UPDATE: On Friday, the Islamic Militant Group Al Mourabitoun claimed responsibility for the Mali attack, along with al-Qaeda. At least 21 people have been confirmed killed, along with one American.
EARLIER: Exactly one week after the deadly attacks on Paris Nov. 13, Islamist militants have attacked a luxury hotel in Mali, taking approximately 170 hostages, according to reports. Up to ten gunmen are said to have stormed the Radisson Blu hotel in Bamako at 7 a.m. GMT (2 a.m. EST), shouting "Allahu Akbar," and opening fire. 80 hostages have reportedly been freed, although that has yet to be confirmed by authorities. One question still answered is who is responsible for the Mali hotel attack.
The identity of the gunmen and their affiliation is still unknown, and it is unclear exactly what if any connection there is between the incident and last week’s attacks in Paris. But Mali has been politically unstable since a rebellion in 2011, and Islamist groups (including militants linked to al-Qaeda) have been fighting to seize control of the country. Northern Mali was occupied by Islamist fighters for most of 2012. A former colony of France, Mali requested military assistance from France in 2013, which helped to gain back control from the rebels, but violent attacks have continued to occur in the country since. According to The Telegraph, Islamist gunmen killed 13 people at a separate hotel attack in central Mali in August, and five people were killed back in March in a terrorist attack at a Bamako restaurant, La Terrasse. It is thought that France’s continued involvement in Mali has further motivated Islamic State violence towards France, although it is unclear whether the Radisson attack in Mali was carried out by ISIS fighters like in Paris, or another terrorist group.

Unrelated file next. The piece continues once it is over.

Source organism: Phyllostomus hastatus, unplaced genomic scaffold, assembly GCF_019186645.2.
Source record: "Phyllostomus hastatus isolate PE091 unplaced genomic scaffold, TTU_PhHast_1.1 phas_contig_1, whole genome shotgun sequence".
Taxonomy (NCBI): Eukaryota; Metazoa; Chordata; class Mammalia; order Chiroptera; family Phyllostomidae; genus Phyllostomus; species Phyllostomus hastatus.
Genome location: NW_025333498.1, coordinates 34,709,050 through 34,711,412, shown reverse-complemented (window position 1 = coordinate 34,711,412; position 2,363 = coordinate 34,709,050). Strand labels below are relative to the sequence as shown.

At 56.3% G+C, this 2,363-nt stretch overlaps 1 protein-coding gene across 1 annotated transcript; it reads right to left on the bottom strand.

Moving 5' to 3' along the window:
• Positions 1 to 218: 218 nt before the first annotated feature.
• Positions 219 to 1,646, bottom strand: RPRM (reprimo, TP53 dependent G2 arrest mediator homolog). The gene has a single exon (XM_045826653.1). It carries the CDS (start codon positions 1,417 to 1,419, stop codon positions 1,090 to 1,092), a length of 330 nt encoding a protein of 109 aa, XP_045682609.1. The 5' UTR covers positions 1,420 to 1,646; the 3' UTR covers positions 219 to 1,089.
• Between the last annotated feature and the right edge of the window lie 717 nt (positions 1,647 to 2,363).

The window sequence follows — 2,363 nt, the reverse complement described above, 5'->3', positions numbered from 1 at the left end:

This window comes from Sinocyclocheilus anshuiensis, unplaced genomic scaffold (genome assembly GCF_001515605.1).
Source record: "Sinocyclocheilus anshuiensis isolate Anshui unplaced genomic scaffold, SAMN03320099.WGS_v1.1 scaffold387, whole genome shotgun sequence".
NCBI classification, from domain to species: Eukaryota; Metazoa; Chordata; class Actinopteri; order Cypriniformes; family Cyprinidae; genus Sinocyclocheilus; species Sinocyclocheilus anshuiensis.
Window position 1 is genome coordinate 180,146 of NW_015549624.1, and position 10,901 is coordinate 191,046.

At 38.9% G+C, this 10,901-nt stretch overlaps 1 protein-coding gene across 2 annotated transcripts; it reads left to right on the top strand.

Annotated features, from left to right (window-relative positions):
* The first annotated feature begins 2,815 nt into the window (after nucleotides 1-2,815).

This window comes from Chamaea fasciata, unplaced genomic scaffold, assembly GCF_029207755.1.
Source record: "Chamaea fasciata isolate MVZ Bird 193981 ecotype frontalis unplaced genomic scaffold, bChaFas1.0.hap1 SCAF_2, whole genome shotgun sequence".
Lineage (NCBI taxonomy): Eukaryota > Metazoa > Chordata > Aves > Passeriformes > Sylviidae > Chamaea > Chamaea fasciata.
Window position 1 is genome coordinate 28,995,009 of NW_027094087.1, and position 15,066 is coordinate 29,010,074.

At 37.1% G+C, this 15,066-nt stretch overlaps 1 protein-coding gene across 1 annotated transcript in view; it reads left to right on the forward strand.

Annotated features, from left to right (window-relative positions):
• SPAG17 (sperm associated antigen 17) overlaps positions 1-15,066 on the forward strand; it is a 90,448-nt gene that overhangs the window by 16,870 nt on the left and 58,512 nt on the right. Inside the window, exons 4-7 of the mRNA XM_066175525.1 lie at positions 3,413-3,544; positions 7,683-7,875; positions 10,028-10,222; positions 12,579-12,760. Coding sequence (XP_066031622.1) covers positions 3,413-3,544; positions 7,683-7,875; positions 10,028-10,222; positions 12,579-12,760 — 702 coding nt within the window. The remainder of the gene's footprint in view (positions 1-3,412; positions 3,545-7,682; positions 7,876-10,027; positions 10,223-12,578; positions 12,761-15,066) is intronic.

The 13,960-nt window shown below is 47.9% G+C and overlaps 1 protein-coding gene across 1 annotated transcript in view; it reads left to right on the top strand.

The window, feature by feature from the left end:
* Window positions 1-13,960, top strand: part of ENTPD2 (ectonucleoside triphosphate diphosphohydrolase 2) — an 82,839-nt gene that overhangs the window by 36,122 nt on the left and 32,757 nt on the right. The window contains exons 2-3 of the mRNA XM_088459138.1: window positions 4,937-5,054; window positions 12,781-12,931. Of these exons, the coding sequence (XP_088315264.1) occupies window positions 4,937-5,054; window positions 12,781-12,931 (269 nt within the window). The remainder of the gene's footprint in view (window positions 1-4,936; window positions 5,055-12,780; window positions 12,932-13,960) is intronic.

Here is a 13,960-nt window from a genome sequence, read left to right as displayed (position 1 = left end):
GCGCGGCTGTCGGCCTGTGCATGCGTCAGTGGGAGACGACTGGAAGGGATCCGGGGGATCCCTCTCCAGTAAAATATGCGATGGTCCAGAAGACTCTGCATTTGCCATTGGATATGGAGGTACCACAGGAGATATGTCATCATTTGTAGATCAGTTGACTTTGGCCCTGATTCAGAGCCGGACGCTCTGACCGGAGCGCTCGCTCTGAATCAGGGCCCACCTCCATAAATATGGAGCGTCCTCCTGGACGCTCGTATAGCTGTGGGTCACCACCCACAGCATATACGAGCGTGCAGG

The BBC reports that the US-owned Radisson Blu is a popular choice for foreigners and airline crews, and was at 90 percent occupancy at the time of the attack. Despite being considered high-risk for terrorists in the area, claims that security was lax at the property are being raised in light of the attacks.
Image: HABIBOU KOUYATE/AFP/Getty Images News